Want To Avoid The Next Crash? Avoid The Cranes…
On a sunny August day in 1929, failed presidential hopeful Alfred E. Smith gathered the New York press and announced humble plans to build the world’s tallest skyscraper. The 102-storey cloud tickler, known as ‘The Empire State Building’, would triumphantly rise above the Manhattan skyline as a monument to American capitalism.
It was a sign of the times. The stock market was reaching new heights following the economic boom of the roaring twenties and local businessmen (they were all men then) wanted to leave their mark, developing iconic buildings such as the famous art deco styled Chrysler building, Woolworths and GE Towers.
But barely a month after Smith’s announcement the stock market crashed, dropping a spectacular 23% in two days. Egos were crushed, fortunes lost and America entered the Great Depression.
The question then begs itself, does the location of the world’s newest and tallest building projects indicate where the next financial crisis will be?
A property boom starts with a trigger, such as low interest rates, easy credit or a creditable and real economic growth story. That stimulates investment, and asset values balloon as investment flows increase and lending standards decrease.
Next, the herd, armed with large licks of debt, bids up asset prices significantly beyond their underlying value. Then, when the music stops, property prices collapse, resulting in write-offs and highly geared developers going bankrupt.
Dubai locals, known as Emiratees, are familiar with this sequence of events. Dubai is currently home to more of the world’s tallest buildings than any other city, including the current record holder, Burj Khalifa, which soars almost a kilometre into the sky with a height of 828 metres.
Dubai needed a friendly bail out from neighbouring Abu Dhabi during the global financial crisis due to its property bust. So in both modern Dubai and 1920s New York, we have examples where the announcement of a new record-breaking structure being built has preceded a major economic downturn.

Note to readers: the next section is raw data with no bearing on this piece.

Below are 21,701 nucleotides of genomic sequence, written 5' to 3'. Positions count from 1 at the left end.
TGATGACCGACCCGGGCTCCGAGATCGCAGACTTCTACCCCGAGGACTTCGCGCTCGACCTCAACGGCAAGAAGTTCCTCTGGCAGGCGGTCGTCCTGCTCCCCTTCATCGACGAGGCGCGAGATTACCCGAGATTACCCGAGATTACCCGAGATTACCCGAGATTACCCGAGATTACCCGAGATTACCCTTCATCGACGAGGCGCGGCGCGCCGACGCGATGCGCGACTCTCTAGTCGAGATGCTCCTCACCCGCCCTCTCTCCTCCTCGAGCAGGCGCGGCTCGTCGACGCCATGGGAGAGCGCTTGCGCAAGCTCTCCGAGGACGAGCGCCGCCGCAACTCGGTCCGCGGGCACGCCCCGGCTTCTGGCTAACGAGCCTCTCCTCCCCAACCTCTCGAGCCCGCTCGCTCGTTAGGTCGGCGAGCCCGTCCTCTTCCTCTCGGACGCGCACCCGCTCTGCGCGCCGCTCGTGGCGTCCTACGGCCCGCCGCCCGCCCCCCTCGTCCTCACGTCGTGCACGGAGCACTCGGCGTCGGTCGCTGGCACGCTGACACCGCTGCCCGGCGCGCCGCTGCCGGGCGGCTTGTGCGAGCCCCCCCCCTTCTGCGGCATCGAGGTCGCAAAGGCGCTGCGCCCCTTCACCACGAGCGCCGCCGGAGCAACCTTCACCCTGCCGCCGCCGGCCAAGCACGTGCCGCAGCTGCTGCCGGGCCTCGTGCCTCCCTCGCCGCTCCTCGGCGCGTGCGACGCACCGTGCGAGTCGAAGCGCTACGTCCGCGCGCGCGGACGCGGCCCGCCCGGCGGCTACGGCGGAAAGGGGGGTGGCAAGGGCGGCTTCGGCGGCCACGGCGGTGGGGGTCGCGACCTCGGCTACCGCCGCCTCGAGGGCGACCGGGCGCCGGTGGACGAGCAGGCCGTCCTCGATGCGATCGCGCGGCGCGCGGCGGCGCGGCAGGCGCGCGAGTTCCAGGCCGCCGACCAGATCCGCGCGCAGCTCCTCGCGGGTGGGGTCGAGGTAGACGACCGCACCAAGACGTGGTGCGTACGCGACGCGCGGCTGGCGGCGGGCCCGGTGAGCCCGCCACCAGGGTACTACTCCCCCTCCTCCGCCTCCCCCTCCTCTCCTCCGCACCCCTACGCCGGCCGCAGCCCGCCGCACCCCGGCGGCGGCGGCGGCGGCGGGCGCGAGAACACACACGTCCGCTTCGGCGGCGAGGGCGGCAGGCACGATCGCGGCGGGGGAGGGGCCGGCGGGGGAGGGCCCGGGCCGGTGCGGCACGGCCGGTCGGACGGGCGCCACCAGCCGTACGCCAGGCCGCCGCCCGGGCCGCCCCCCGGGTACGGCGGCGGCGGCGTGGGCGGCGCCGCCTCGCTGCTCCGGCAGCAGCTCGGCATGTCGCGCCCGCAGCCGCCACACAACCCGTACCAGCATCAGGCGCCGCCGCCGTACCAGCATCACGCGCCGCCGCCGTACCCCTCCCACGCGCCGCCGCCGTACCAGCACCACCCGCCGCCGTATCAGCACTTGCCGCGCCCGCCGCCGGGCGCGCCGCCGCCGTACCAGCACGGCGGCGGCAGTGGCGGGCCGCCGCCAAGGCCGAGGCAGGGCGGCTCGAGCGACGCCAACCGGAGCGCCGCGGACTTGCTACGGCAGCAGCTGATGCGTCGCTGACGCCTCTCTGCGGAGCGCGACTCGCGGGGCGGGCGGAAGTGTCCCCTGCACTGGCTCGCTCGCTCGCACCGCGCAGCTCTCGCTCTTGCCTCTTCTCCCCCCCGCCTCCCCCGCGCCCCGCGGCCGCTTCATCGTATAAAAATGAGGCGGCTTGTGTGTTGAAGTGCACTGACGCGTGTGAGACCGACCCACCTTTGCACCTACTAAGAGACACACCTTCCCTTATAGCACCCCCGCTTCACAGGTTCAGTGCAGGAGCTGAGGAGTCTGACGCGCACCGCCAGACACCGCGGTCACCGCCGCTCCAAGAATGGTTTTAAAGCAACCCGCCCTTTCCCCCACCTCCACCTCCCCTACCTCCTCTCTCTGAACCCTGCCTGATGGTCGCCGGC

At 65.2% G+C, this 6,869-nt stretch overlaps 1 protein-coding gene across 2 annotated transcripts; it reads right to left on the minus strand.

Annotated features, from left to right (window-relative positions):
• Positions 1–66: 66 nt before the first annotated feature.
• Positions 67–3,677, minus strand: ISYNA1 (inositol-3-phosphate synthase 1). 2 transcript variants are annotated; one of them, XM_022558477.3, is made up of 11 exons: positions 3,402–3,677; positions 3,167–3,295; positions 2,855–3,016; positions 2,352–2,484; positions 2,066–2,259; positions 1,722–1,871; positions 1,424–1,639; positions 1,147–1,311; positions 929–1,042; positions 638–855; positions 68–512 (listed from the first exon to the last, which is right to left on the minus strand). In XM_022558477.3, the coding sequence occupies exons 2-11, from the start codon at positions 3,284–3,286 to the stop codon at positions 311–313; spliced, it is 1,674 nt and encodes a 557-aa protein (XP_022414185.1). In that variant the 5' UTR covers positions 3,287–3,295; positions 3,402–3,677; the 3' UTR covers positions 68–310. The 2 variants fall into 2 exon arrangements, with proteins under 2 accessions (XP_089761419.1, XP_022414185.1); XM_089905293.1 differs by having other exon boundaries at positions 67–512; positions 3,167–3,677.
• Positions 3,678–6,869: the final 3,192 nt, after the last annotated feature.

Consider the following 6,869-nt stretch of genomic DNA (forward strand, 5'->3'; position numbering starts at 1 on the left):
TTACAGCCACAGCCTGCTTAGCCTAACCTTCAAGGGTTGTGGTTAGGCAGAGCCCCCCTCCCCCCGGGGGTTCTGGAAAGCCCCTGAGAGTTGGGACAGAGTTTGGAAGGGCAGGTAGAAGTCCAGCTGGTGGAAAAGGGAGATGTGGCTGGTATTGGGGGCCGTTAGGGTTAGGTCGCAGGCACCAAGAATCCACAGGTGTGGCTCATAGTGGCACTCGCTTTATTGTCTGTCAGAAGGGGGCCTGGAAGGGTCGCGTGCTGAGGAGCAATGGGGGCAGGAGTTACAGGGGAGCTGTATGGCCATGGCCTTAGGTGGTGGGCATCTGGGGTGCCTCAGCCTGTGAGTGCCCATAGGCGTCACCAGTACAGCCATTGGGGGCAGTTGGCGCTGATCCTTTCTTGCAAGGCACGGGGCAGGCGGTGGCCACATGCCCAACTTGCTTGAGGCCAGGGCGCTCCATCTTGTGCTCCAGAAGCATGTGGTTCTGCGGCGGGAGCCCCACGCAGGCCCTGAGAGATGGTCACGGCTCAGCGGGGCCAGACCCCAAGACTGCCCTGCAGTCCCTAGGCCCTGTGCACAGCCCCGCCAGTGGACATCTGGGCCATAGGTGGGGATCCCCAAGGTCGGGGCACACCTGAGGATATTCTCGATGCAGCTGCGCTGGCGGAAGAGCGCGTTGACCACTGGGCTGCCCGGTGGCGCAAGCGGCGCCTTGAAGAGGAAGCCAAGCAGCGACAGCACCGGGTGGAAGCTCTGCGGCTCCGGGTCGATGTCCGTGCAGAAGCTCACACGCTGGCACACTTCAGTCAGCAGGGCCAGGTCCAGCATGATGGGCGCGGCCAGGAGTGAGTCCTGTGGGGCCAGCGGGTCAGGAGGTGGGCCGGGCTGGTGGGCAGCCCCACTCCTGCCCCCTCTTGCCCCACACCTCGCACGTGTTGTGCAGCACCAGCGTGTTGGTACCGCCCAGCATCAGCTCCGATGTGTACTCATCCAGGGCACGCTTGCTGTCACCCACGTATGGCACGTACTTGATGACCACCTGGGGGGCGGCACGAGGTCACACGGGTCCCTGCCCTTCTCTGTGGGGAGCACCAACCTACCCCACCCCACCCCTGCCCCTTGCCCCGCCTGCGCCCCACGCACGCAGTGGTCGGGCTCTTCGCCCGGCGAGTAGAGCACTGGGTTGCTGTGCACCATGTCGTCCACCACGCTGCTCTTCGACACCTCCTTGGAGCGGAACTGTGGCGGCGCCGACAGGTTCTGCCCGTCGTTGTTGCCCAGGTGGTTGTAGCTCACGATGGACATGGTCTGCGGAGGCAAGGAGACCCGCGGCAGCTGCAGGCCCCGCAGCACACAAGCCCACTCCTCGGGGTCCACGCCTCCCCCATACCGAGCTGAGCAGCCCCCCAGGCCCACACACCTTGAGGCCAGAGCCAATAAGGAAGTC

The common thread in this cycle of boom and bust is that massive projects such as the Empire State Building or Burj Khalifa are rarely viable from a purely economic point of view (it was decades before the Empire State Building was full with tenants). Rather, they are built as monuments to human achievement when credit is cheap and egos are inflated.
Most of the tall buildings currently under construction are either in China or the Middle East. Both economies have experienced mammoth growth over the past decade.
The world’s most audacious project yet is a 1,600-metre tower planned for Jeddah, Saudi Arabia (that’s four Empire State buildings stacked on top of each other). Saudi Arabia is not known for its lack of land, again showing that ego rather than economics is driving development. Keep in mind that tall buildings suffer rapidly diminishing returns once they reach a certain height due to technology and engineering constraints.
Despite the lessons of the past, it seems humans are destined to keep repeating the same mistakes. China’s massive stimulus program during the GFC spared Australia from going into recession, but there are plenty of worrying signs emerging out of China, and perhaps the most obvious red flag is its new skyline.